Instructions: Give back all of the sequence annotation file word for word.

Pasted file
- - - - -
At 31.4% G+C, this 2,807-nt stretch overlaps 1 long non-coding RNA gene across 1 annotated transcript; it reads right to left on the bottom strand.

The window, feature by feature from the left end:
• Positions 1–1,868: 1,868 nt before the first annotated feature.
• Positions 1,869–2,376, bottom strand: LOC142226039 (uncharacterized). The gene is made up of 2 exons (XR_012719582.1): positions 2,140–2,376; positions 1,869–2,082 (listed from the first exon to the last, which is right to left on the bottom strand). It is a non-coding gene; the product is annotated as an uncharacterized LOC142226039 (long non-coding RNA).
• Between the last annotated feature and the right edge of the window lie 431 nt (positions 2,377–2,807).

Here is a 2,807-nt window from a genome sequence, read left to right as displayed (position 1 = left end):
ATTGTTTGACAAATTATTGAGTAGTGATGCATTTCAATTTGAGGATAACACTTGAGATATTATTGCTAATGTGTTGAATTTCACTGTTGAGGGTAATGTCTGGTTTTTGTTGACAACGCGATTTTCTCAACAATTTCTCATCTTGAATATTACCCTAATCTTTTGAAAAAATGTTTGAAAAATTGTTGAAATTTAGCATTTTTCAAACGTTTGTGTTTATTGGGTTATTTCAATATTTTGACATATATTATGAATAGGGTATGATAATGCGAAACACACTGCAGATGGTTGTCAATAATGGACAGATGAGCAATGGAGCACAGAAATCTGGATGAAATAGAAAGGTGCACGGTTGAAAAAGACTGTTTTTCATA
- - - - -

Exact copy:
At 31.4% G+C, this 2,807-nt stretch overlaps 1 long non-coding RNA gene across 1 annotated transcript; it reads right to left on the bottom strand.

The window, feature by feature from the left end:
• Positions 1–1,868: 1,868 nt before the first annotated feature.
• Positions 1,869–2,376, bottom strand: LOC142226039 (uncharacterized). The gene is made up of 2 exons (XR_012719582.1): positions 2,140–2,376; positions 1,869–2,082 (listed from the first exon to the last, which is right to left on the bottom strand). It is a non-coding gene; the product is annotated as an uncharacterized LOC142226039 (long non-coding RNA).
• Between the last annotated feature and the right edge of the window lie 431 nt (positions 2,377–2,807).

Here is a 2,807-nt window from a genome sequence, read left to right as displayed (position 1 = left end):
ATTGTTTGACAAATTATTGAGTAGTGATGCATTTCAATTTGAGGATAACACTTGAGATATTATTGCTAATGTGTTGAATTTCACTGTTGAGGGTAATGTCTGGTTTTTGTTGACAACGCGATTTTCTCAACAATTTCTCATCTTGAATATTACCCTAATCTTTTGAAAAAATGTTTGAAAAATTGTTGAAATTTAGCATTTTTCAAACGTTTGTGTTTATTGGGTTATTTCAATATTTTGACATATATTATGAATAGGGTATGATAATGCGAAACACACTGCAGATGGTTGTCAATAATGGACAGATGAGCAATGGAGCACAGAAATCTGGATGAAATAGAAAGGTGCACGGTTGAAAAAGACTGTTTTTCATA